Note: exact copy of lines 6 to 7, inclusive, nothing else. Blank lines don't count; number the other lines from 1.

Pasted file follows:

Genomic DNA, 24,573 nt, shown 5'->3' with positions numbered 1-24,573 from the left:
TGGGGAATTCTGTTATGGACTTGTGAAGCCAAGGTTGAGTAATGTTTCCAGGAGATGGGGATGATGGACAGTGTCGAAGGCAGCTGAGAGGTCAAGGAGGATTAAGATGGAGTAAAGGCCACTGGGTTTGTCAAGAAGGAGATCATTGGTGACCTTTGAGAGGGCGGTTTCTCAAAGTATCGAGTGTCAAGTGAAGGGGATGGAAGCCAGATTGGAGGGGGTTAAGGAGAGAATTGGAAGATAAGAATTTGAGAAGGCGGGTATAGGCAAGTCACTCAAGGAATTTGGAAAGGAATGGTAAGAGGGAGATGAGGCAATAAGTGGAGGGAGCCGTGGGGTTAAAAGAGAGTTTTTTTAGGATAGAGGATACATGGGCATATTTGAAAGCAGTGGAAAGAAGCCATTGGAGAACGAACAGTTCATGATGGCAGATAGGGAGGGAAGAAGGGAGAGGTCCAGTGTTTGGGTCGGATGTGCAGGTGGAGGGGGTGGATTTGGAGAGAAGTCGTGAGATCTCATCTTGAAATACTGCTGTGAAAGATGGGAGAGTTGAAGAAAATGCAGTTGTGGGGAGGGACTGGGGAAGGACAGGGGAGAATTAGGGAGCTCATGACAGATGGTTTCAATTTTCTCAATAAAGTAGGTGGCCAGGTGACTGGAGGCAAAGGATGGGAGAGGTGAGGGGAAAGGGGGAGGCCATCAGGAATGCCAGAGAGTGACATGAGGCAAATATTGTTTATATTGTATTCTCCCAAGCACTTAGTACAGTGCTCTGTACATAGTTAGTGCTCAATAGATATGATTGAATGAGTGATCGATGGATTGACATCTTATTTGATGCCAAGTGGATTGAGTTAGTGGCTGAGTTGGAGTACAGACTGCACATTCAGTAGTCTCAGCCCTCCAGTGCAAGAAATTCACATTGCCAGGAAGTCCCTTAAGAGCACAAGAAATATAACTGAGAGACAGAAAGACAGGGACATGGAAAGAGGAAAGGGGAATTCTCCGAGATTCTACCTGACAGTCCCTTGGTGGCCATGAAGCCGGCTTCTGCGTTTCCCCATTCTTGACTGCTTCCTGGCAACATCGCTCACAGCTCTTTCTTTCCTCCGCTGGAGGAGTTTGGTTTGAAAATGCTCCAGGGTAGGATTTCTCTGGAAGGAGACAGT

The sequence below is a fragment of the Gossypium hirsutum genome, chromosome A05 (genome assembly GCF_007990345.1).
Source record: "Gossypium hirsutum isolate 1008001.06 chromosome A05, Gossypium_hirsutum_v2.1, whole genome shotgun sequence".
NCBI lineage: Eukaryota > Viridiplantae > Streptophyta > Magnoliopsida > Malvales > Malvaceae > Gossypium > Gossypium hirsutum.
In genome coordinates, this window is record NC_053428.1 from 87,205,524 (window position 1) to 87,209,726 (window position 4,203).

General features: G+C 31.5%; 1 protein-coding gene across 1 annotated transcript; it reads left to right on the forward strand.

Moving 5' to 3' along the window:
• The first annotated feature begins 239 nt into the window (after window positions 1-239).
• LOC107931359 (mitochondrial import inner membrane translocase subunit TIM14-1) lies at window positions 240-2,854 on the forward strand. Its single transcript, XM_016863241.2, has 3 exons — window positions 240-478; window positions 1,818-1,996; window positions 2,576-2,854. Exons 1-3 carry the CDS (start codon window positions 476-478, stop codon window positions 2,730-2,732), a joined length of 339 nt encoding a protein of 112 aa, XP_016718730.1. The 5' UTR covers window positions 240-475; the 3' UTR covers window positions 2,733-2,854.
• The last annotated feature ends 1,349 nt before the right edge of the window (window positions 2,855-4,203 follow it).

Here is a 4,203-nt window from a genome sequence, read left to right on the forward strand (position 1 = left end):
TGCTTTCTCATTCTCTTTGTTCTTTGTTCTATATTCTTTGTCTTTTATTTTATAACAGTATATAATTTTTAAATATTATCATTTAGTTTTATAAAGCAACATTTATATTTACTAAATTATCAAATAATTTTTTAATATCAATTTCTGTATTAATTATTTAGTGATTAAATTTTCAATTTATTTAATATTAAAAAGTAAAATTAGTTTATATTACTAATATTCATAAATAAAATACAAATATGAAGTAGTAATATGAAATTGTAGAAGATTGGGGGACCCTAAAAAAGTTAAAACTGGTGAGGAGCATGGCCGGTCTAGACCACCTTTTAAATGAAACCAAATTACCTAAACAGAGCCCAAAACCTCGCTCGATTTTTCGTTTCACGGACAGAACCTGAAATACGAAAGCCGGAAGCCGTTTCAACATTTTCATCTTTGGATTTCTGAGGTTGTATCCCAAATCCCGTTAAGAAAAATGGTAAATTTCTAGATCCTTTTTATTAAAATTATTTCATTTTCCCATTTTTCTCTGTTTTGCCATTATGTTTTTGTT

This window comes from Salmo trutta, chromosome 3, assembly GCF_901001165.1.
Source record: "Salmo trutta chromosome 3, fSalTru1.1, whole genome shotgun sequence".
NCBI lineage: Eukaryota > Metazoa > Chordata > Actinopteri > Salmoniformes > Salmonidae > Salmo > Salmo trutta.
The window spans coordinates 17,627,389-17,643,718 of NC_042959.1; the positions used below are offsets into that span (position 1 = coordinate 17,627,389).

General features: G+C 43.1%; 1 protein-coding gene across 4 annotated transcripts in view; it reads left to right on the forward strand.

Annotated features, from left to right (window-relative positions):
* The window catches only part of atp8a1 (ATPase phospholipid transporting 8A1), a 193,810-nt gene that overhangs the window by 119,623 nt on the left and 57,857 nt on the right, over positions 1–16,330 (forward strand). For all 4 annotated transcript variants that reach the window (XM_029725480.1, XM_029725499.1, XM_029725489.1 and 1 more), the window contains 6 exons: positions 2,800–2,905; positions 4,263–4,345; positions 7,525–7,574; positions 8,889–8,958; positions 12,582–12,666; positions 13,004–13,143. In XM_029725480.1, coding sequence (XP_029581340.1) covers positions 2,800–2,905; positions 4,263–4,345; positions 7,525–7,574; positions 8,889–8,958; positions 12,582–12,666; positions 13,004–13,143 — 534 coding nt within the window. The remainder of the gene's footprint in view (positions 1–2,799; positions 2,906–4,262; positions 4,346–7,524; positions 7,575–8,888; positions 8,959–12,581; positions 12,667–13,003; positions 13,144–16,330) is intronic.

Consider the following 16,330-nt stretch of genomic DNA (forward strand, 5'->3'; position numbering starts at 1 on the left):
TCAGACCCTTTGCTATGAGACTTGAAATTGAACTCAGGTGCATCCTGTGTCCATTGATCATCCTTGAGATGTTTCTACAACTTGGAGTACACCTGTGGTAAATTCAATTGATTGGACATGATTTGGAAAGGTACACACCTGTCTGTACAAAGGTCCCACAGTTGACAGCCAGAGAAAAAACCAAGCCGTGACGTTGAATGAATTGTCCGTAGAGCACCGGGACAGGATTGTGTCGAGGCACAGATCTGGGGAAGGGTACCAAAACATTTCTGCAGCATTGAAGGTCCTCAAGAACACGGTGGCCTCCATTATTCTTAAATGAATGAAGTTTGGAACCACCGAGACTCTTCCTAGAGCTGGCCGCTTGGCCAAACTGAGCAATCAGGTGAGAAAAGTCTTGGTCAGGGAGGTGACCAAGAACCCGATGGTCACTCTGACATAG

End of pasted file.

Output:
In genome coordinates, this window is record NC_053428.1 from 87,205,524 (window position 1) to 87,209,726 (window position 4,203).

General features: G+C 31.5%; 1 protein-coding gene across 1 annotated transcript; it reads left to right on the forward strand.